In New York City schools, Hodas (2016) noted that evening shark tanks, a type of pitch event where startups share their innovations with students, parents, teachers, and administrators and received feedback from these target adopters were the “most popular” (p. 4) among startups, but no evaluation data was provided to illustrate how these innovations might have impacted edtech product development or adoption into classrooms.

These emergent programs explicitly include educators within the edtech innovation activities with the aim of opening the edtech ecosystem to educational perspectives and needs from predominantly teachers and administrators. So far, the outcomes seem uneven at best and more unknown due to a lack of empirical research on these endeavors.

The intervention and a research focus for this study emerged within this context of this paucity of research examining the nature of “cross-sectoral endeavors” (Kurshan, 2016, p. 8) and an emerging emphasis on the need for teacher education to innovate (Bull et al., 2017). Thus, this research study examined educators’ and startups’ perspectives as participants in a specially designed edtech startup pitch competition described in the next section.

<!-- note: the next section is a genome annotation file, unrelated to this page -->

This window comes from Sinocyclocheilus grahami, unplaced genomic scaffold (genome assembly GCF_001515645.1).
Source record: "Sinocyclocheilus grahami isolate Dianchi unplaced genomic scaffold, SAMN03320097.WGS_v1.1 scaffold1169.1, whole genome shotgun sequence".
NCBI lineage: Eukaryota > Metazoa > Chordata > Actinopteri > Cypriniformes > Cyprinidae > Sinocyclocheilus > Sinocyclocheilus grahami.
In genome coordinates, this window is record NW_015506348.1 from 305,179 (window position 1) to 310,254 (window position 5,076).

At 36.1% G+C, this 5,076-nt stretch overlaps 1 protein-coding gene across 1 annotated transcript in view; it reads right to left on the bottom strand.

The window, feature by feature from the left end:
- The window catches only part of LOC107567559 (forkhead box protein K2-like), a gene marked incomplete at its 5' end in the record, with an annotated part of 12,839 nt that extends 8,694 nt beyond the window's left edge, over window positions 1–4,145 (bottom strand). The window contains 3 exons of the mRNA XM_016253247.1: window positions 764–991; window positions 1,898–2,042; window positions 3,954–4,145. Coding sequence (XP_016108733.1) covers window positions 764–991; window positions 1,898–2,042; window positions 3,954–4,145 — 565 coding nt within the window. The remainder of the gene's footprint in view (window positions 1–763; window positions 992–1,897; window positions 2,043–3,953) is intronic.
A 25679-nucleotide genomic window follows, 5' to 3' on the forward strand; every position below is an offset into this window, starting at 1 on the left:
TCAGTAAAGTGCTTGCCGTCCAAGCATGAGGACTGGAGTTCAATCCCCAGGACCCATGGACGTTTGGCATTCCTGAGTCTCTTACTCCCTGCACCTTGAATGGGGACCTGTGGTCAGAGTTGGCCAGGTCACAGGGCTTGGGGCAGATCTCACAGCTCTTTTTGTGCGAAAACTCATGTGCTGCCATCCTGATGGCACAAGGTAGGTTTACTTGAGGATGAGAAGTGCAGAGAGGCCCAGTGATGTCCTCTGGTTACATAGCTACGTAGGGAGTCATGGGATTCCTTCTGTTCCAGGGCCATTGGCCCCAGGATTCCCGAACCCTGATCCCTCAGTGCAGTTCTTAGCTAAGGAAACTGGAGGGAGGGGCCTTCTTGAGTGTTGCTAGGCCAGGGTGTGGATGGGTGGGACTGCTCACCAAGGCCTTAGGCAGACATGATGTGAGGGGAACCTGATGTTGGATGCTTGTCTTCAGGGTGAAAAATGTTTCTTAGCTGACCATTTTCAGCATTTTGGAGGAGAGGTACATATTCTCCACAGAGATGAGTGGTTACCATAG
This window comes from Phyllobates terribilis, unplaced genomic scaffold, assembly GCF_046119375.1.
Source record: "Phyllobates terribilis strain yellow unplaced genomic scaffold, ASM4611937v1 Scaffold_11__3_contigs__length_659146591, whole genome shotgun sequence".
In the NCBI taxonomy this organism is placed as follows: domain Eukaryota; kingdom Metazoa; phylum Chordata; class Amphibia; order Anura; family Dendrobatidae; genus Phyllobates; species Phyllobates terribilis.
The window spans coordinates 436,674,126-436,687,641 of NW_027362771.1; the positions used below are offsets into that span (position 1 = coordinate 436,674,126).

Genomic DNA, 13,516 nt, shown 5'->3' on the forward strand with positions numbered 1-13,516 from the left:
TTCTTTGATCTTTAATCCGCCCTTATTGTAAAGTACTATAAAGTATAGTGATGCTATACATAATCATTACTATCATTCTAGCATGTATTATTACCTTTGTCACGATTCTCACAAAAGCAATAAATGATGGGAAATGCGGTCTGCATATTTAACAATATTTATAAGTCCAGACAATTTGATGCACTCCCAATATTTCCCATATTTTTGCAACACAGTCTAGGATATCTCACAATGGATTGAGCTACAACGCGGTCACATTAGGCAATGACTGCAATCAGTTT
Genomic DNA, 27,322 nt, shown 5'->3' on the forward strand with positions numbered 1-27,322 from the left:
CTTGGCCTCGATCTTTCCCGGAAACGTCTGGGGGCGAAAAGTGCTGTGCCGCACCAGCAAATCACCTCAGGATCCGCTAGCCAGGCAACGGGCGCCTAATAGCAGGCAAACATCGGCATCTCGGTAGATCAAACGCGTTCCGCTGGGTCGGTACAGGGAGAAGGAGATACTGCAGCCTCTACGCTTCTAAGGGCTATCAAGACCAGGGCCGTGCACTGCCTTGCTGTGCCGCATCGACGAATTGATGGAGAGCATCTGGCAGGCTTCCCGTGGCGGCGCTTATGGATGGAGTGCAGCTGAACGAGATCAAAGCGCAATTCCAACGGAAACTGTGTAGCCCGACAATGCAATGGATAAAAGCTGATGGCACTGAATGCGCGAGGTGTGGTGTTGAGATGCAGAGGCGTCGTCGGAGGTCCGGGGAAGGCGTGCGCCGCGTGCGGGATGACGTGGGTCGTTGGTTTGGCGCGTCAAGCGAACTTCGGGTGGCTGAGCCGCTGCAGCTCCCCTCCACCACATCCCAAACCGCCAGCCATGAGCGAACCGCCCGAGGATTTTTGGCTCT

The EdTech SlowPitch Summit

The intervention for this research study was an edtech startup pitch innovation called SlowPitch, which was conceptualized by the author, a university professor of teacher education/learning sciences; co-designed with Sean Duffy, an edtech innovator who was also a former high school English teacher; and co-led at SXSWedu, an international conference on innovation and learning. My goals for SlowPitch were to

  • bring the more isolated constituents of edtech innovation, educators and students –including school administrators, teachers, preservice teachers, K-16 students, and educational researchers – together with the more usual participants, such as startup founders, developers, and investors;
  • slow down the conventional pitch process that typically lasts about 5 minutes to increase feedback, conversation, and learning by all participants;
  • eliminate the competitive context; and
  • emphasize edtech innovations specifically for problems of practice in teaching and learning.

Five edtech startups were selected by the SlowPitch team through a competitive review process that privileged edtech startups that supported subject-specific learning or students’ hands-on learning (see Appendix A), as opposed to startups that offered administrative technologies. The startups reflected three categories of development: (a) early stage (ideation or concepting), (b) midstage (validation), or (c) late stage (growth and scaling) (Startup development phases, 2015).

By examining the application materials startups submitted, Sean Duffy and I ensured we had at least one edtech startup in each of the three categories, with the two other selections coming from any of the three categories. All five startups were women-founded, which was notable because data indicates only between 8% to 17% of startups have a female founder. Of female founders, about 30% focus on education (Data viz, n.d.; Teare, 2017).